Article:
Medicine and Public Health
A personal reflection on a journey from medicine to public health
January 29, 2019
Many years ago as a pediatric resident, I walked through Ciudad Oculta, a neighborhood right on the edge of the city of Buenos Aires, to vaccinate against measles. We wore our white coats and carried the supply of vaccines in a styrofoam container. We traveled in pairs and were accompanied by a social worker. There was an epidemic of measles and we were tasked with vaccinating every child we could find. Measles can be a deadly disease, especially when coupled with malnutrition as was common in many of the children living in Ciudad Oculta. We knocked on doors or clapped our hands and were welcomed in homes all over the neighborhood.
Ciudad Oculta means hidden city, and that is exactly what it was: a neighborhood with cramped homes built out of wood and brick and tin, with makeshift and haphazard connections to the city's electrical grid and water supplies, and dirty water running down its irregular and narrow streets. There were homes and stores, a whole world, a whole "city" with thousands and thousands of inhabitants hidden just below the surface and hardly visible from the avenue nearby. Nearly thirty years later, it is still there.
As residents, we rotated for several months through city health centers located in neighborhoods like Ciudad Oculta. Each day, we saw dozens of children mostly cases of respiratory infections, diarrhea, or malnutrition, many times combined. It was moving to see how grateful the parents were to us, even though we were just residents, young and inexperienced, sometimes (often!) a little too sure of ourselves. But it was also frustrating, because we saw the same children come back day after day with problems that we really couldn't fix. We didn't use the term then, but these were the "social determinants of disease" in action.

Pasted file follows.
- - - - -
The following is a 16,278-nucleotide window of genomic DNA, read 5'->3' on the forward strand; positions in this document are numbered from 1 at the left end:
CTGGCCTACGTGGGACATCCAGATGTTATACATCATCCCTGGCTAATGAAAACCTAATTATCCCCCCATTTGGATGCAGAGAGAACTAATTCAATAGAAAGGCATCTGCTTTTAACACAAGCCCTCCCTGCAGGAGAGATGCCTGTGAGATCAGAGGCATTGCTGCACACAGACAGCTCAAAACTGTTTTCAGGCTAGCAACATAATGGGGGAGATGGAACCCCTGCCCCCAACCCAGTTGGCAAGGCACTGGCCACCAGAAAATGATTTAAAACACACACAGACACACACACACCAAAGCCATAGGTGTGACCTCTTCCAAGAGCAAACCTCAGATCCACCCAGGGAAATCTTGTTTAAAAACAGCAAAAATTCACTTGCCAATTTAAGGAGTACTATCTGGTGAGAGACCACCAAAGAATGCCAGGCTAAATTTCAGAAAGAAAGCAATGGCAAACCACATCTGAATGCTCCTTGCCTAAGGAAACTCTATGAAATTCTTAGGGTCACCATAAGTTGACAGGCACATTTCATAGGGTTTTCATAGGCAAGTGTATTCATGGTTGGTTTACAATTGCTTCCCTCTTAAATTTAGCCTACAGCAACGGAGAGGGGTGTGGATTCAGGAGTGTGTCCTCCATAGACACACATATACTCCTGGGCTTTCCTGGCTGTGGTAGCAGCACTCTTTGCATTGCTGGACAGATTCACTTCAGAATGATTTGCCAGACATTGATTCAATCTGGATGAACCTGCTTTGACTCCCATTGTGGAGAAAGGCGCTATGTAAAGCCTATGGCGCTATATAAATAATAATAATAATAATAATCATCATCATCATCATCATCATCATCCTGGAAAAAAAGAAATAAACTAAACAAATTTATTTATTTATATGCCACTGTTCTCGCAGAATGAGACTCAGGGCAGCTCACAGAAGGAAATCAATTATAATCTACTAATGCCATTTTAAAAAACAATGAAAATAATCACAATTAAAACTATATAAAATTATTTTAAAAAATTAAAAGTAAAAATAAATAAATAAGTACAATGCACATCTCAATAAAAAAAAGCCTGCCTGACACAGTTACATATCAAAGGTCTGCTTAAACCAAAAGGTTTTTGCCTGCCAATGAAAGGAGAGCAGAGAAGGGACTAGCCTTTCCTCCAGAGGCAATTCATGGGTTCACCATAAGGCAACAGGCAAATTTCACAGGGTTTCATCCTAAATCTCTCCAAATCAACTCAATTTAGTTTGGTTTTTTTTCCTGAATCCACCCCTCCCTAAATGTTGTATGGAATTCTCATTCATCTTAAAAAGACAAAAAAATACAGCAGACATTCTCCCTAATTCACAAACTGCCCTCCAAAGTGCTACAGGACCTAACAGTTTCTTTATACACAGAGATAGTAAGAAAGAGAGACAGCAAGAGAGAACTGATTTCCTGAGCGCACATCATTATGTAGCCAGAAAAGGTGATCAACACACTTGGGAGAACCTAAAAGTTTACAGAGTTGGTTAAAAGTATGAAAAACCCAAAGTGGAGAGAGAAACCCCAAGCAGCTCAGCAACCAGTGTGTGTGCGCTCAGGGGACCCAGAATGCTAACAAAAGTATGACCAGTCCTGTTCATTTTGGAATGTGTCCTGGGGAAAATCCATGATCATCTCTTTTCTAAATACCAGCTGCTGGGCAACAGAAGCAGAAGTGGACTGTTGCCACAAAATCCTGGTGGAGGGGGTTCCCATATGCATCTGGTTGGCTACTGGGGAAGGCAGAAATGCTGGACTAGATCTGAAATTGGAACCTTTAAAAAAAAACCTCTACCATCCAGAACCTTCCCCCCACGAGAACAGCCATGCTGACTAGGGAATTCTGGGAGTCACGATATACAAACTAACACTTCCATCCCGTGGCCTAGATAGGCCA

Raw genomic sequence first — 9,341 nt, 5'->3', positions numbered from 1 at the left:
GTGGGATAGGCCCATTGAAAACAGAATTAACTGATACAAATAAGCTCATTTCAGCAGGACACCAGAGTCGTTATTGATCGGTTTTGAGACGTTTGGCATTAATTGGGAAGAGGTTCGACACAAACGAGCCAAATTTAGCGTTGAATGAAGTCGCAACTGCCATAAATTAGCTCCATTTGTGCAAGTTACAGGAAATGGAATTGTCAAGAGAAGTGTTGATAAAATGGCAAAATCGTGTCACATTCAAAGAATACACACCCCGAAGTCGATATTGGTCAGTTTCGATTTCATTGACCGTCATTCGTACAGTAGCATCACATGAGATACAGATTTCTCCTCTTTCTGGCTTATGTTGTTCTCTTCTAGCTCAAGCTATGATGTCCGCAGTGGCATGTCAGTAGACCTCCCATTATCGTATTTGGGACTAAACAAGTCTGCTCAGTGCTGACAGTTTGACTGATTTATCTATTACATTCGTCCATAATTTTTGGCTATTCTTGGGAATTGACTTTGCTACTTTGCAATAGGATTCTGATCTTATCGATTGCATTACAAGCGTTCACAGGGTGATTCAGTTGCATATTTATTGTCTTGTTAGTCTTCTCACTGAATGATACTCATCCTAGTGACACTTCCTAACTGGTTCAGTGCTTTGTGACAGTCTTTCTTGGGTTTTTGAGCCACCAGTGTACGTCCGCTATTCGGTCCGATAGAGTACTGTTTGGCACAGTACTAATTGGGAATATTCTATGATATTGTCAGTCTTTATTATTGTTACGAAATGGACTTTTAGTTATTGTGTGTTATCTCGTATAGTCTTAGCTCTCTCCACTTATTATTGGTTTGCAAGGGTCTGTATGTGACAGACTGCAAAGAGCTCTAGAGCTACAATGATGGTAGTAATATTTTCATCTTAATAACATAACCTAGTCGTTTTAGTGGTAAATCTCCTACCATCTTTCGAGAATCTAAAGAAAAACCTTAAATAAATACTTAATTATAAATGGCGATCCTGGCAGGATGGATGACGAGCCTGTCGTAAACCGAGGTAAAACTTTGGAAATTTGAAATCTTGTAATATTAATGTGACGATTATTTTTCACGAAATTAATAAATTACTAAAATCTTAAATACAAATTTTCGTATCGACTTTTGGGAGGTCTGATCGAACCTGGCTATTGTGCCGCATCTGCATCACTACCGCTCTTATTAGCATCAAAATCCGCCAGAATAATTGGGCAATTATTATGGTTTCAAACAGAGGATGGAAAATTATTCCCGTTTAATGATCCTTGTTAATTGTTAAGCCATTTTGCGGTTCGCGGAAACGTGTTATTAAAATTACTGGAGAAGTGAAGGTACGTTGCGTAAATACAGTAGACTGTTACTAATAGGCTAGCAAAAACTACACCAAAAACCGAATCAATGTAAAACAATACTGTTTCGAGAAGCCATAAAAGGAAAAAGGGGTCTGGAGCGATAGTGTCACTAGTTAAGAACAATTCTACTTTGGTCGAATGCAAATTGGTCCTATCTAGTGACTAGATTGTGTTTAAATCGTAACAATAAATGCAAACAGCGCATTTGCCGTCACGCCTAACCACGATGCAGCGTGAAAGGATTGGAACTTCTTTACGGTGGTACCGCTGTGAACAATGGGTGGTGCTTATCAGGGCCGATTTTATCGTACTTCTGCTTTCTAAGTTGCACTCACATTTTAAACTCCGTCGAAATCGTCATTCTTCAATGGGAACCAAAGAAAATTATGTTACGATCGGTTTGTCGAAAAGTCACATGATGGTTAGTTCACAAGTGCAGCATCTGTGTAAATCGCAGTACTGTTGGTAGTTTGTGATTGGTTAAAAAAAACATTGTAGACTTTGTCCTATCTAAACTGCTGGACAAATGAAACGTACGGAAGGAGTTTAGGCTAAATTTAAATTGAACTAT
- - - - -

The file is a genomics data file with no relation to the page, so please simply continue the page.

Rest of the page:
I think it was around that time when I began to be interested in public health. But we did not call it public health, we called it primary health care and social medicine. Public health was a truly terrible class in medical school focused mostly on mind numbing regulations and an outmoded approach to tracking diseases, nothing like what we thought was really needed. I remembered this as I spoke to several Drexel medical students interested in public health a few days ago. They were wondering about a public health degree, what it could do for them, why it might be worth it.
The worlds of medicine and public health are of course closely entwined. Although often presented as opposed in their goals and focus (one focused on treating the individual patient, the other on prevention in the population) both fields need and complement each other. Many great public health leaders came from medicine, and some have had a very expansive vision of medicine. Virchow for example famously stated that "Medicine is a social science, and politics is nothing more than medicine on a large scale."